Norton Grapes and Wines Flourish in Missouri Wine Country
The best wine in the United States was once produced in Missouri wine country. Hermann, Missouri was considered the heart of the country’s quality wine production.
Hermann, Missouri is the heart of what was once the most respected wine region in the United States. Today, Missouri bed and breakfast inns flourish in wine country and wine country tours are popular, particularly along the Katy Trail.
Missouri Wine Industry
The concept of a Missouri Wine Tour brings laughter to many wine connoisseurs today, but history doesn’t have a sense of humor, nor does the sophisticated palette. The reputation began in the 1830s when German immigrants from the Rhine River valley settled near Hermann, a community about 50 miles west of St. Louis, The immigrants, all master vintners in their homeland, began experimenting with grapes that would thrive in the Missouri River valley. In 1873, a Missouri wine was awarded ”Best Red of All Nations” at an international competition in Vienna.
Prohibition destroyed the wine industry in much of the United States, and Missouri laws didn’t adjust to support grape growers until the mid-1960s. Slowly, vineyards of the Show-Me State are returning to their rightful legacy and reputation.
Missouri Wine Tours Feature Norton Grapes and Wine
If any wine is considered “a Missouri wine,” it is the Norton. The Norton grape is the official grape of Missouri, although it was first cultivated in Virginia. Also known as Cynthiana, the Norton grape is the oldest native North American varietal in commercial cultivation today. It is a deep purple grape and one that has produced numerous award-winning red wines from Missouri.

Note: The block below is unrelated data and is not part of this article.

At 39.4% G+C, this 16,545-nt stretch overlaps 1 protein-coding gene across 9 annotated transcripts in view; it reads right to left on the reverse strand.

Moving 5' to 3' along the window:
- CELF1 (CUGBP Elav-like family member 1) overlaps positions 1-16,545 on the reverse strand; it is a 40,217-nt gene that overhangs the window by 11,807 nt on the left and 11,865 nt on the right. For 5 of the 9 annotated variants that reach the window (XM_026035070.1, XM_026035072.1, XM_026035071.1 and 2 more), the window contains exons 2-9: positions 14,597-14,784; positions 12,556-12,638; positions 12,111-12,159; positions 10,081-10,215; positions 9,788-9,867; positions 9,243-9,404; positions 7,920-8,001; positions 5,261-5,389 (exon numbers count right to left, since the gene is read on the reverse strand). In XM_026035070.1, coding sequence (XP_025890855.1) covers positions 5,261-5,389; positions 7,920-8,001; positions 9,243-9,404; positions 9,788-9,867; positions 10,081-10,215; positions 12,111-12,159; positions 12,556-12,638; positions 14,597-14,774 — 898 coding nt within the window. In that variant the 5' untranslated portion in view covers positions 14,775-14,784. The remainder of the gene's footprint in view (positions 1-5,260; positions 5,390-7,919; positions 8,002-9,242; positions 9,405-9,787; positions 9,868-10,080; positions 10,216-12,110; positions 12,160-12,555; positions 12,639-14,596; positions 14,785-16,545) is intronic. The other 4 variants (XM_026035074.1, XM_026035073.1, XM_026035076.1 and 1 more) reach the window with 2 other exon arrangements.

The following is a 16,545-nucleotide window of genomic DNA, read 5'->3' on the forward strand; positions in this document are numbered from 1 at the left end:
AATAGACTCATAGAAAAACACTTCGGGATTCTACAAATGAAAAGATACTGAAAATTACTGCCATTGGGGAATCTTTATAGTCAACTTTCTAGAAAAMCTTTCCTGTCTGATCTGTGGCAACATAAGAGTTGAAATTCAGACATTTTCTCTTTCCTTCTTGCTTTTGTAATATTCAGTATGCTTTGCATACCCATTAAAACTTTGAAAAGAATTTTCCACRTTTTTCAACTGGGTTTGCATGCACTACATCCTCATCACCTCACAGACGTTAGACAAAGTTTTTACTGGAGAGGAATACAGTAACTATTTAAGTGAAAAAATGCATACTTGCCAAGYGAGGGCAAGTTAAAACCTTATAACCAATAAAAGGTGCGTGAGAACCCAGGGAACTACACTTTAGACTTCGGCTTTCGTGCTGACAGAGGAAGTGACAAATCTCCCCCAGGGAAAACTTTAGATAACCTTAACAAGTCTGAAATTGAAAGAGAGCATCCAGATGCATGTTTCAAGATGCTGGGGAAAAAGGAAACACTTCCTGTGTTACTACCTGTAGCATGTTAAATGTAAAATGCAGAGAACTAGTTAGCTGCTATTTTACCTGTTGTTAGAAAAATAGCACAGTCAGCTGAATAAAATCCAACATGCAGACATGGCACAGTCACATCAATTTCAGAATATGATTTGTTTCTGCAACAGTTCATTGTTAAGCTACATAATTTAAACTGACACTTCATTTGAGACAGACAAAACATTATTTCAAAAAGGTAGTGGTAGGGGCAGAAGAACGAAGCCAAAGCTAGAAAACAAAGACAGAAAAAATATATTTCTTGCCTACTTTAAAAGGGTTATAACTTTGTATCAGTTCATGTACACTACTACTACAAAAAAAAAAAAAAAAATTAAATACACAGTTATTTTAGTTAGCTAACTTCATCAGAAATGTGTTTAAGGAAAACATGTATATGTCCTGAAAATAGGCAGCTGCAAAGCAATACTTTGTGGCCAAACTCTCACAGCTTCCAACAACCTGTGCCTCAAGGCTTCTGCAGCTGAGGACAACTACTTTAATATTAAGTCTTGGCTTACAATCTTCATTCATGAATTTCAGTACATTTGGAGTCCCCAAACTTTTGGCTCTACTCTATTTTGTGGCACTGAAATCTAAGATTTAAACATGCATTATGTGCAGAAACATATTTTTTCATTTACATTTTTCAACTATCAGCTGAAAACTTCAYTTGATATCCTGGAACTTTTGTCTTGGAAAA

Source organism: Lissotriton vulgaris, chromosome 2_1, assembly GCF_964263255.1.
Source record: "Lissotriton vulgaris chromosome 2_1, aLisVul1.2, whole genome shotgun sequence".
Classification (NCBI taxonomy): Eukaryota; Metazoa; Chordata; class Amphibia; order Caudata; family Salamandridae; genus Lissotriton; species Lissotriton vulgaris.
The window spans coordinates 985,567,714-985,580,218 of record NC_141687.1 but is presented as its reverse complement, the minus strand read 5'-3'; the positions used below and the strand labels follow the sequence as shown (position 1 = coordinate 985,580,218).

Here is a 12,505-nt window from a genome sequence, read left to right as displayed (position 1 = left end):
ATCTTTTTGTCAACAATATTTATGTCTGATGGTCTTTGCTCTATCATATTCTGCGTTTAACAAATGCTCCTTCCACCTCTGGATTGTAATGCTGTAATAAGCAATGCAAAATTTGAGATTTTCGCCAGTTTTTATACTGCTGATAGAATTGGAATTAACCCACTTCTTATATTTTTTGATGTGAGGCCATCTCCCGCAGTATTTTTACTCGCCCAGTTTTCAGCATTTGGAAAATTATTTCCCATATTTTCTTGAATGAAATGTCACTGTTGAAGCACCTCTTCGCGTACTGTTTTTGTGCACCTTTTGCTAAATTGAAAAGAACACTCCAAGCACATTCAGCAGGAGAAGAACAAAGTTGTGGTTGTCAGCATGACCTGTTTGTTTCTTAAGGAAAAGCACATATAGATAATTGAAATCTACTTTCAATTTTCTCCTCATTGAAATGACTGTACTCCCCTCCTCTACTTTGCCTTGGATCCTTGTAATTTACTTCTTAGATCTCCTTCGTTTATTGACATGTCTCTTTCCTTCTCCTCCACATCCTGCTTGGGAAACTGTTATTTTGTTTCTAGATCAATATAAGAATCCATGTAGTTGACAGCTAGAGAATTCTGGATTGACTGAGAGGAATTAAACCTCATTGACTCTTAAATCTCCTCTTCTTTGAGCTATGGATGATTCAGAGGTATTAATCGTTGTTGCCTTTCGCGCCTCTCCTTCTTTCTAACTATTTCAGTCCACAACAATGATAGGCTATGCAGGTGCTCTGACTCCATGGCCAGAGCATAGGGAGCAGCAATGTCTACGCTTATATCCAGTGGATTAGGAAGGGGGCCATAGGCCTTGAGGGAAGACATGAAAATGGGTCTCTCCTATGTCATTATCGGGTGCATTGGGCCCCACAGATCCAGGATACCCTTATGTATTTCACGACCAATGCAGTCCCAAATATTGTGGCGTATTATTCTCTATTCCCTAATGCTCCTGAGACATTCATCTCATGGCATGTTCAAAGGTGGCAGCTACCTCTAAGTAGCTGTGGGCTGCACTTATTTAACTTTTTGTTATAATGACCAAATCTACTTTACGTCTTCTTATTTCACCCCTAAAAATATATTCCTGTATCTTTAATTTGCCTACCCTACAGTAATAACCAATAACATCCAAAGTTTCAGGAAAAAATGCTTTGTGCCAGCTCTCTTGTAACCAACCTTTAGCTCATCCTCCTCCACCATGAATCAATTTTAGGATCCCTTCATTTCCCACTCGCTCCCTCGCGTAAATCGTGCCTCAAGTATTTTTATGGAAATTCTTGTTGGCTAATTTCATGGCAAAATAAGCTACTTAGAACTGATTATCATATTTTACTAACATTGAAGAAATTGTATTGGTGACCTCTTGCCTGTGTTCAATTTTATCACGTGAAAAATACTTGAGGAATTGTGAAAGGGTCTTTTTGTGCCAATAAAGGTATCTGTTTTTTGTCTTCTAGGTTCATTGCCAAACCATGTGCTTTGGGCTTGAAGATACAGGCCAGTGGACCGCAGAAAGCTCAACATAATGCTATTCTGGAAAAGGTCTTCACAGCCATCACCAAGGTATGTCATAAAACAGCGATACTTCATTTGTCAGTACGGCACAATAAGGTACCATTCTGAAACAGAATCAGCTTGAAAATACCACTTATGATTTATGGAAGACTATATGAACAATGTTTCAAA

It is such a part of Missouri’s history that each year the Missouri History Museum hosts a Norton Wine Festival that benefits the Missouri Historical Society. Some call the Norton “America’s Red Wine.”
Missouri Wine Trails
Today, Missouri is home to 72 wineries that produce 750,000 gallons of quality, award-winning wine each year
- Stone Hill and St. James are a part of the Hermann Wine Trail near Hermann, the historical heart of Missouri Wine Country.
- Other Missouri wine trails include the Route du Vin, south of St. Louis near historic Ste. Genevieve.
- The Missouri River Wine Trail is near the state capital of Jefferson City.
- The Ozark Mountain Trail is in southwest Missouri, encompassing Branson, Missouri.
- The Missouri Wine Strasse is just west of St. Louis.
In addition, Platte County Missouri, north of Kansas City, has five wineries and a strong following of its young vineyards.